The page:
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‘‘The practice of dancing either alone or with those of the opposite sex not being forbidden or discountenanced in the Word of God, the attitude of Christian people to it must, in accordance with the principles of Christian liberty, be left to the individual conscience. The Presbytery, however, would urge upon all members and adherents of congregations within the bounds that in this matter the rule may well be considered that while all things are lawful, all things are not expedient, and also the duty of considering the weaker brother.
"Dancing is not helpful to the spiritual life, and while many or most may indulge in it without much harm, it certainly awakens in some an emotional excitement tending to the weakening of moral restraint, and so constitutes physical and moral danger.
"Many of the most popular modern dances, further, are vulgar and indecorous, exhibiting neither grace of motion or beauty of rhythm, and tend to break through that reserve which wisely should be observed in the relationship of the sexes. These from both the artistic and the moral point of view should be discountenanced.
‘‘In regard to dancing at church social functions, the Presbytery earnestly requests congregations to refrain from it, as it is an offence to many Christian people, and a possible source of moral danger to some who indulge in it. The business of the church, in any case, is not to be a purveyor of amusement to the community.’’
Royal toast in Brussels
Brussels, May 9, received May 10: At the State banquet King Albert said: ‘‘Belgium is touched by the promptitude with which the King and Queen returned the visit we paid to London a year ago. Belgium cannot forget how the British Empire threw itself into the war with all its forces to fulfil the pledge which it entered into with Belgium. Never was a higher lesson in honour and respect for treaties given to the world. That engagement was consecrated by the courage, sufferings, and the death of many heroes, of whom large numbers came from the dominions and distant colonies. The Belgians would always remember the fraternal care with which our wounded were treated on British soil, and the hospitality extended to the refugees. I drink to the health of the Royal Family and the prosperity and glory of the British Empire.’’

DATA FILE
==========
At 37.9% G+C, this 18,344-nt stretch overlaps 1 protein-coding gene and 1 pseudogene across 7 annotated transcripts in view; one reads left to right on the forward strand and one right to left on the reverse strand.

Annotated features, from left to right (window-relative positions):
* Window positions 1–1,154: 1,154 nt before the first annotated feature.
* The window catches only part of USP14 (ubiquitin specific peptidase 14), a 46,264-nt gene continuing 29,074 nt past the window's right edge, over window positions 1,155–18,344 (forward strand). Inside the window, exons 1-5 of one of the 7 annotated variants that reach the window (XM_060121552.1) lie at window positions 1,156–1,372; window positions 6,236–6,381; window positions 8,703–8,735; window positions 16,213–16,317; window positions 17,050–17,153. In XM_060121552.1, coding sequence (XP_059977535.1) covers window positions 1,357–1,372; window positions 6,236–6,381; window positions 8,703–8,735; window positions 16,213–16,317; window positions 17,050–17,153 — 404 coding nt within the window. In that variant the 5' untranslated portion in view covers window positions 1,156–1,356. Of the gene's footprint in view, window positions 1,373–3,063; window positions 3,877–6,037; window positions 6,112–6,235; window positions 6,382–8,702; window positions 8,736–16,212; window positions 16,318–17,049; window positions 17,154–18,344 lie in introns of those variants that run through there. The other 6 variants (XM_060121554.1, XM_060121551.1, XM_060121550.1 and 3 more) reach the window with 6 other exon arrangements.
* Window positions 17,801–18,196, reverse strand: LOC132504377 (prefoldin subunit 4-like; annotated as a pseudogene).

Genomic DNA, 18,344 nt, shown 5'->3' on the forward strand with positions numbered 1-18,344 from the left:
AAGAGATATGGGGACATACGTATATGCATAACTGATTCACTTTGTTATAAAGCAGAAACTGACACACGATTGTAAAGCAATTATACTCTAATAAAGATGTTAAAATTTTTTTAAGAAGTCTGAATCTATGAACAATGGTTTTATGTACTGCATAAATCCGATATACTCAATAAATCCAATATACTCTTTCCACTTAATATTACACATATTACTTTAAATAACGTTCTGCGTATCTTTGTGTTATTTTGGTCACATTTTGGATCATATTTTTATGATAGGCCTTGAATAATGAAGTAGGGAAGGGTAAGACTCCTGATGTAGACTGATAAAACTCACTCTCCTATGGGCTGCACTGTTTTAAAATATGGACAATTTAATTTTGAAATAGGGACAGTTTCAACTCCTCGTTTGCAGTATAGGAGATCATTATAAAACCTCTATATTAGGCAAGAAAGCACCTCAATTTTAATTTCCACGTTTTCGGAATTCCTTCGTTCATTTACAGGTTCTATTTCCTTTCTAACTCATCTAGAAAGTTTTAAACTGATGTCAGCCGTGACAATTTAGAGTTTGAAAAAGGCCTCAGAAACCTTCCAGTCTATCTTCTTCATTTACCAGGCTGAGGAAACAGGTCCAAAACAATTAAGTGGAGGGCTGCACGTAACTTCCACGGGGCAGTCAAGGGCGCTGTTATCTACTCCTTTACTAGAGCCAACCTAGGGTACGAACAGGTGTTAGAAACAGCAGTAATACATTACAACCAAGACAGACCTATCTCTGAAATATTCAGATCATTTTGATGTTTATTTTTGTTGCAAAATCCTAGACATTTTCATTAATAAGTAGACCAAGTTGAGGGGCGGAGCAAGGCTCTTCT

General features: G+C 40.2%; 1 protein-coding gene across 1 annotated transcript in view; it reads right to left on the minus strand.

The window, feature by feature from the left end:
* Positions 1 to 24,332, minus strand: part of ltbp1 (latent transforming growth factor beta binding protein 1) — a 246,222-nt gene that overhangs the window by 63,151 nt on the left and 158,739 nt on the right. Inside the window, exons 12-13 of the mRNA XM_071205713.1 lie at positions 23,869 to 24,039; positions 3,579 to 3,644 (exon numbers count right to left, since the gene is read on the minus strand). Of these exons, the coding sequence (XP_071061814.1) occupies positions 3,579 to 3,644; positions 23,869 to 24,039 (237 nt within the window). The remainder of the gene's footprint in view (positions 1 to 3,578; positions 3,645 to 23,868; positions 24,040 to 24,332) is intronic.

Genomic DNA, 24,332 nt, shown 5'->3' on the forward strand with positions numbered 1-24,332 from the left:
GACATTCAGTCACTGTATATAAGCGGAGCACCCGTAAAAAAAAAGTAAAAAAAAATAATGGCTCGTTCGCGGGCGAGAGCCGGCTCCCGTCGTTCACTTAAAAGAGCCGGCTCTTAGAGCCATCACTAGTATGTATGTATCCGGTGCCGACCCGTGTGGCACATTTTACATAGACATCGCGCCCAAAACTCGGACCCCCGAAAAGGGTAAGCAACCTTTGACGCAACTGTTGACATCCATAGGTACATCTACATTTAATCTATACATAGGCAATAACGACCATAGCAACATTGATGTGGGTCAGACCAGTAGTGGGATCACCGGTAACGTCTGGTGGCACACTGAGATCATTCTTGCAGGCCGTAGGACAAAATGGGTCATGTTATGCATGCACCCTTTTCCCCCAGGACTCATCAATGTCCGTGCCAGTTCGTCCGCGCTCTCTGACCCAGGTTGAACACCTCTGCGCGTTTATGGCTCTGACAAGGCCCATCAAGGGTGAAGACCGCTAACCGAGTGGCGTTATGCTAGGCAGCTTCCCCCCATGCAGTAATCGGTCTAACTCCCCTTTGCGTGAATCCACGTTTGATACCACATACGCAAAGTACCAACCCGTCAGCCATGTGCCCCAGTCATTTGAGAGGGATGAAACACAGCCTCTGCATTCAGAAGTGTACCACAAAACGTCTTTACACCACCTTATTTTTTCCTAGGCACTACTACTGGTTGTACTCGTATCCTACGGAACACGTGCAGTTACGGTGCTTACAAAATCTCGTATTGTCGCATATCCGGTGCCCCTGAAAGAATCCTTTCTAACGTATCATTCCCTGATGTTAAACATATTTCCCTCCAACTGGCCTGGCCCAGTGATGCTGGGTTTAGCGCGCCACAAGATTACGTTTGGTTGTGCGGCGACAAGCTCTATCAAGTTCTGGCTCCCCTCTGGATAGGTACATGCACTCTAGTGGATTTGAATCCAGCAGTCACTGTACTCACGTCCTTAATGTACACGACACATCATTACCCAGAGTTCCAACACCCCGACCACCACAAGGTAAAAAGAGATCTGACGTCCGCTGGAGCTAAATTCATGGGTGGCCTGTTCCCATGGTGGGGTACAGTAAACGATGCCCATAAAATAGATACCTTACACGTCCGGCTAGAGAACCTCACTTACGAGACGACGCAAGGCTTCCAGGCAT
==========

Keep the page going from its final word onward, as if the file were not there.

King George replying, recalled his visits to Belgium during the war, but happier far was the enjoyment of this hospitality now. The Belgian Sovereigns were restored to the throne they had never lost, surrounded by the devotion of admiring and grateful people. ‘‘Of all who fought in the war,’’ said the King, ‘‘it cannot be doubted that the Belgian nation has, with industry and a national spirit which are a stimulous to the world, advanced most rapidly on the road to the recovery of national prosperity. In the future of Belgium all the sympathies of the British Empire are enlisted.’’
- ODT, 11.5.1922